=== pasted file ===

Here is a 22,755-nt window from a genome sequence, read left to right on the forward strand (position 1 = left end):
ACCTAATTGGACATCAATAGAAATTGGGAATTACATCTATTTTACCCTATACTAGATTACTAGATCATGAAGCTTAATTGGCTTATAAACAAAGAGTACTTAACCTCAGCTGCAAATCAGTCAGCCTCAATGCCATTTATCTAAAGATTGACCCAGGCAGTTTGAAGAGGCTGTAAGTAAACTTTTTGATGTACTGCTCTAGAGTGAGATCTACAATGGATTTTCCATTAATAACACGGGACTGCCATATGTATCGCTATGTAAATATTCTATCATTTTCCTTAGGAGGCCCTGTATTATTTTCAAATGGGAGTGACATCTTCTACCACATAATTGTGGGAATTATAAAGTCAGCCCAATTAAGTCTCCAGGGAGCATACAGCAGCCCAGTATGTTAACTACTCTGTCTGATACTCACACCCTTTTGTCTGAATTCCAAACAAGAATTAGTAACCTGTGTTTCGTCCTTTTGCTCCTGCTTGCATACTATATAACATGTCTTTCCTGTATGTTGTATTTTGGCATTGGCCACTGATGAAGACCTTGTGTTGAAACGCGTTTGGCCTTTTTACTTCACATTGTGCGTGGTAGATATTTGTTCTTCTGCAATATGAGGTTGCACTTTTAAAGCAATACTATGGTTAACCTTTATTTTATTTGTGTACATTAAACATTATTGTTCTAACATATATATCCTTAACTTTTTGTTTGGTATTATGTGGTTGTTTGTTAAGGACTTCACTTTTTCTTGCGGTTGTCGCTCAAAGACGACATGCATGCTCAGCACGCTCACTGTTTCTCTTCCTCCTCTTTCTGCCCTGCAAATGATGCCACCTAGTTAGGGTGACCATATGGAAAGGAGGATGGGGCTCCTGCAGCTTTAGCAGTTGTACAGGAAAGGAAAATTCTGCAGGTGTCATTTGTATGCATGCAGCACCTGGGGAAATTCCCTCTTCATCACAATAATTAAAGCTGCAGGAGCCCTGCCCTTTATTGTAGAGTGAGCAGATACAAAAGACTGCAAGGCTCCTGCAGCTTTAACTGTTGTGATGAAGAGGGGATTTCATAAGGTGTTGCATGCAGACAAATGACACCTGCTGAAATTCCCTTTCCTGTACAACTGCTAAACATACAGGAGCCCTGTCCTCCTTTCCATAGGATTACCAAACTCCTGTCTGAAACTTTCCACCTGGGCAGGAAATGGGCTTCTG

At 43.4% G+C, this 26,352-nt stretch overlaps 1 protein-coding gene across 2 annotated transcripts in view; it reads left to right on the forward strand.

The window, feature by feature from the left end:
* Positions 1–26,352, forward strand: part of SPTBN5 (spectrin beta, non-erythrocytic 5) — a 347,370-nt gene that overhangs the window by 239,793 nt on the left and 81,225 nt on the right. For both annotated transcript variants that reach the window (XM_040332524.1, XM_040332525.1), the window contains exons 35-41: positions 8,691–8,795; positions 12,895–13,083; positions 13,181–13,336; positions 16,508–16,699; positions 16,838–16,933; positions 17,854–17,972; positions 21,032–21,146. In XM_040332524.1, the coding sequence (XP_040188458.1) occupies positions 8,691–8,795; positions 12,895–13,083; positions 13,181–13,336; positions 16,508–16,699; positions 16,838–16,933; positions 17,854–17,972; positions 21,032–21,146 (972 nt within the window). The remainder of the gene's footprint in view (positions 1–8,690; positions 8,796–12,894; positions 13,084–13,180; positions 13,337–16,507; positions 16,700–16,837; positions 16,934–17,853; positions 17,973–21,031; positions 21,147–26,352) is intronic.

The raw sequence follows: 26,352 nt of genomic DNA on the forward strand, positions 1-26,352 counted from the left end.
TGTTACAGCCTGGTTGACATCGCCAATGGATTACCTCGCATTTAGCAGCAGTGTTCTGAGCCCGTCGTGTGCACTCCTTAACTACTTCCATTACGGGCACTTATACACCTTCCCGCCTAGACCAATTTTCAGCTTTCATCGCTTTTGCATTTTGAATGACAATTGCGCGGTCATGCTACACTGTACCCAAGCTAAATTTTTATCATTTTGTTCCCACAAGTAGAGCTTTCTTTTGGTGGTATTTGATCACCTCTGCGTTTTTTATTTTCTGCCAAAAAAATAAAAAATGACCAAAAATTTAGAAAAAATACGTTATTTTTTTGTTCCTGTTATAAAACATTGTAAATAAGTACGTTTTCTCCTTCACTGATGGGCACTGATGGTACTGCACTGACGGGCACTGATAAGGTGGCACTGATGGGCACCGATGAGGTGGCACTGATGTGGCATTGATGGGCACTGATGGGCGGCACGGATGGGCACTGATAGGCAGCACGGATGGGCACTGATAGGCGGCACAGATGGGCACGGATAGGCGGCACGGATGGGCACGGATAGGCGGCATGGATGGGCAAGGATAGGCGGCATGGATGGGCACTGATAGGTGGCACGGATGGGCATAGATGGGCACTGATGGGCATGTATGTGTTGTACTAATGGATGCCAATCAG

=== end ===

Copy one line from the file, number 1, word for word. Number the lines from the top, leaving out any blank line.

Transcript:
Here is a 22,755-nt window from a genome sequence, read left to right on the forward strand (position 1 = left end):